Legal Intervention by Hikma Pharmaceuticals in Nevada
On July 26, Hikma Pharmaceuticals moved to intervene in a lawsuit in Nevada, challenging the state’s “illegal and unauthorized acquisition and possession” of Hikma Fentanyl.
In doing so, Hikma joined the American pharmaceuticals company Alvogen, which sued the state of Nevada on July 10th to prevent the use of its medicines in an upcoming execution. Alvogen sought the return of its Midazolam, which Nevada had acquired “illicitly and through subterfuge.”
The following day, a Nevada court issued an order prohibiting Nevada officials from using Alvogen’s drug in an upcoming execution, effectively blocking the scheduled execution of Scott Dozier that day.
Lawyers for the company alleged that state officials acquired its medicines unlawfully, without disclosing to its supplier that the medicines were intended for a non-therapeutic use. Nevada officials were aware of Alvogen’s position on this issue because the company had submitted letters to state officials in every executing state informing them of Alvogen’s opposition to the use of its products in capital punishment.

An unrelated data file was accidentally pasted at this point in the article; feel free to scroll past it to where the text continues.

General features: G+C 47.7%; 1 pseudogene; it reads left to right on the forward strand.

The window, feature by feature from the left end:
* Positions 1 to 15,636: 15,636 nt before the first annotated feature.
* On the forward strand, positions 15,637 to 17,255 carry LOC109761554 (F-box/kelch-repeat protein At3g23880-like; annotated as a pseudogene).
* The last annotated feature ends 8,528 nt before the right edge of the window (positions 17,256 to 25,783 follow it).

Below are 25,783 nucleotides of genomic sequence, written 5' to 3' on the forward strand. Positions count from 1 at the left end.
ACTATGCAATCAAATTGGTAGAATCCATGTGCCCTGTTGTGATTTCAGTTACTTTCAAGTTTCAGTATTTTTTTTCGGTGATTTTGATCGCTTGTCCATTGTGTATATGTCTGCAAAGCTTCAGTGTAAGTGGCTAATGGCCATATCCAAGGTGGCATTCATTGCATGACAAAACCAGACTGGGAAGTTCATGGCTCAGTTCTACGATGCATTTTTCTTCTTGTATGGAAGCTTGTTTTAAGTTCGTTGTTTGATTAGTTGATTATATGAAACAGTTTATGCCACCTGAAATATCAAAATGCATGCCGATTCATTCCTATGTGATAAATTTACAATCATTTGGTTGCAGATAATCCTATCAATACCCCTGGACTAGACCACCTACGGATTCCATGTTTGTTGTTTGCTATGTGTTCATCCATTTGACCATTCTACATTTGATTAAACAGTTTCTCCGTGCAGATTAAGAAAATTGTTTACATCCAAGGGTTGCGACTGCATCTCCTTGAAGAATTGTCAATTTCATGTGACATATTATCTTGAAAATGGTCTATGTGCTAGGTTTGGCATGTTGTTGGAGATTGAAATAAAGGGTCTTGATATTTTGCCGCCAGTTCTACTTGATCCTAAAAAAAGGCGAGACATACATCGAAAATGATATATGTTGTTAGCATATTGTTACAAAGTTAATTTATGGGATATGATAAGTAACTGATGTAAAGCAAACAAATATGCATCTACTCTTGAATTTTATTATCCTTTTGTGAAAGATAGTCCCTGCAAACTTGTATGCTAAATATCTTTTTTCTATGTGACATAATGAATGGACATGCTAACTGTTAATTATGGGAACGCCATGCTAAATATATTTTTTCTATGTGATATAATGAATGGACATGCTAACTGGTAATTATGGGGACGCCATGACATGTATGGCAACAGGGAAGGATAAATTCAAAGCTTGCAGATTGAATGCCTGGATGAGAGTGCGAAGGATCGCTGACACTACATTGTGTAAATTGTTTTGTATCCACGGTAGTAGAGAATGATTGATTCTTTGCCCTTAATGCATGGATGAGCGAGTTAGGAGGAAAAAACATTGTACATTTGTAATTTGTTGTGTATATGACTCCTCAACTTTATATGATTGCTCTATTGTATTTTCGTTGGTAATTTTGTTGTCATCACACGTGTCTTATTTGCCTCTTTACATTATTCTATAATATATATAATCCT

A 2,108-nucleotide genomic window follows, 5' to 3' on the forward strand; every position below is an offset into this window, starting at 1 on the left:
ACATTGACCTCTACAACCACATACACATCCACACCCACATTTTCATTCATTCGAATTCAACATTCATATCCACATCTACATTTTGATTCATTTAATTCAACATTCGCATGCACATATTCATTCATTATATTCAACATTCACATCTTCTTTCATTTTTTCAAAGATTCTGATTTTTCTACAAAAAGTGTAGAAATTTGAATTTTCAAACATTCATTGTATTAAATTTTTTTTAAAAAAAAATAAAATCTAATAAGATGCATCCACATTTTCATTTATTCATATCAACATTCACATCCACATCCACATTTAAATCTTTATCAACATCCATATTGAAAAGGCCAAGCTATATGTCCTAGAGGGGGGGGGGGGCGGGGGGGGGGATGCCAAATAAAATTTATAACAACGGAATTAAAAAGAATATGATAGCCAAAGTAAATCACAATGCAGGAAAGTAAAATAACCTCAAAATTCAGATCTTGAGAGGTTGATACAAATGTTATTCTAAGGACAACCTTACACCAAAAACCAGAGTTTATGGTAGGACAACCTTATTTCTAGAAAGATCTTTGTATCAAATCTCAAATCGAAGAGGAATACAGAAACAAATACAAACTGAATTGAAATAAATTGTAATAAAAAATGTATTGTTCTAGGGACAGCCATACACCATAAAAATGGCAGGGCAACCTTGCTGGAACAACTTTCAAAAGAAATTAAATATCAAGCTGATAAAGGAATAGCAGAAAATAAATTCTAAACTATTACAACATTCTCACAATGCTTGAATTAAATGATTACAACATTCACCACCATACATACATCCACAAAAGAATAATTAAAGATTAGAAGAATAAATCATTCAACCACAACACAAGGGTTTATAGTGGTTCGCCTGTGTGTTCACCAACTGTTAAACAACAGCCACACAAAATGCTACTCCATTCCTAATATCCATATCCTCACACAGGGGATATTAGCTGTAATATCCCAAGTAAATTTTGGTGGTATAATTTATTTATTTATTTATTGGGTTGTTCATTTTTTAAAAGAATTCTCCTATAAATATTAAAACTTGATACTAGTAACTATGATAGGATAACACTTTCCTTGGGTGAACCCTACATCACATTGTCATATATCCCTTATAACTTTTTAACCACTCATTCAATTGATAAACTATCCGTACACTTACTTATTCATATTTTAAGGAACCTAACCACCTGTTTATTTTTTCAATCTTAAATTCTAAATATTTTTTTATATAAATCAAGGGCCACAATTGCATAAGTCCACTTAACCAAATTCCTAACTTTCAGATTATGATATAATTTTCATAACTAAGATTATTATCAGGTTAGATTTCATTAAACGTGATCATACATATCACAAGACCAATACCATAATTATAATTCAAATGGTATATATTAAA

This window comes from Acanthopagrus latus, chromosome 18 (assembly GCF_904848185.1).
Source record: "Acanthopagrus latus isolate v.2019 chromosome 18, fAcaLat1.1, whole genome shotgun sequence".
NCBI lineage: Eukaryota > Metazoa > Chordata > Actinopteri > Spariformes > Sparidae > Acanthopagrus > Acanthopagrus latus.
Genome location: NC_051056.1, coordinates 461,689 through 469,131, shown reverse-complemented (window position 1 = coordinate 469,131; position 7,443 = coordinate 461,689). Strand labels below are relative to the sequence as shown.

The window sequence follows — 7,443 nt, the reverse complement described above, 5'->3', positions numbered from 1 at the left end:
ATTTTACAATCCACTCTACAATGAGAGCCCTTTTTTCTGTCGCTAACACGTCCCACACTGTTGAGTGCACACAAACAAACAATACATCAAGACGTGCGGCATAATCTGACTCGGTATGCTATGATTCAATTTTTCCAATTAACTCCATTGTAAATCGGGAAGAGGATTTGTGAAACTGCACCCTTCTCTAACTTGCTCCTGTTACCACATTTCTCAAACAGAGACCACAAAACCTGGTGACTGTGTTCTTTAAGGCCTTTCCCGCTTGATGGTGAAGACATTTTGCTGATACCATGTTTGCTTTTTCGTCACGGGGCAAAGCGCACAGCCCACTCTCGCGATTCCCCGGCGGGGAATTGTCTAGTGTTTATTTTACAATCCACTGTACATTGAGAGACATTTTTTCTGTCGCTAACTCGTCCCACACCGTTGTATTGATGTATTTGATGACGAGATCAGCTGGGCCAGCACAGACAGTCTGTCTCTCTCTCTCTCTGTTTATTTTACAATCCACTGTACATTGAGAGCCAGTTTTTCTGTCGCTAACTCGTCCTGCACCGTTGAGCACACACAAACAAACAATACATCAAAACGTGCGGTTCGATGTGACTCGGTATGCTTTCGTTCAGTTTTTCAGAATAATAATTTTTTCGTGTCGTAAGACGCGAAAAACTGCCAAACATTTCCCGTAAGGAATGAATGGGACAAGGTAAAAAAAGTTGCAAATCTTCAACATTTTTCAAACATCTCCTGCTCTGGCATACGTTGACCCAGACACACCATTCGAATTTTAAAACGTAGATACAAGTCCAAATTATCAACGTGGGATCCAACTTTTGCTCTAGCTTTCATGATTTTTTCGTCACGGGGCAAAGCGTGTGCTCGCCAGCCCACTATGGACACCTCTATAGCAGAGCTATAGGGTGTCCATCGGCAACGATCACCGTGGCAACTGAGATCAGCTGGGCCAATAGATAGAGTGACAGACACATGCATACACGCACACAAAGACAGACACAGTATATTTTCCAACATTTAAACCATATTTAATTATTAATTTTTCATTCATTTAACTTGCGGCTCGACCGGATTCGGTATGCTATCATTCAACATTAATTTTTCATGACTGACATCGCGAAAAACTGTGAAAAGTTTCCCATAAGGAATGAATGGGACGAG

The pharmaceutical company Sandoz, which produces the paralytic Cisatracurium Besylate in Nevada’s protocol, formally objected to its medicines being used in this execution.
This lawsuit marks the latest legal intervention by a healthcare company in opposition to the misuse of medicines in executions. In April 2017, America’s largest drug wholesaler McKesson sued the Arkansas Department of Correction after the state purchased McKesson products through “false pretense, trickery, and bad faith.”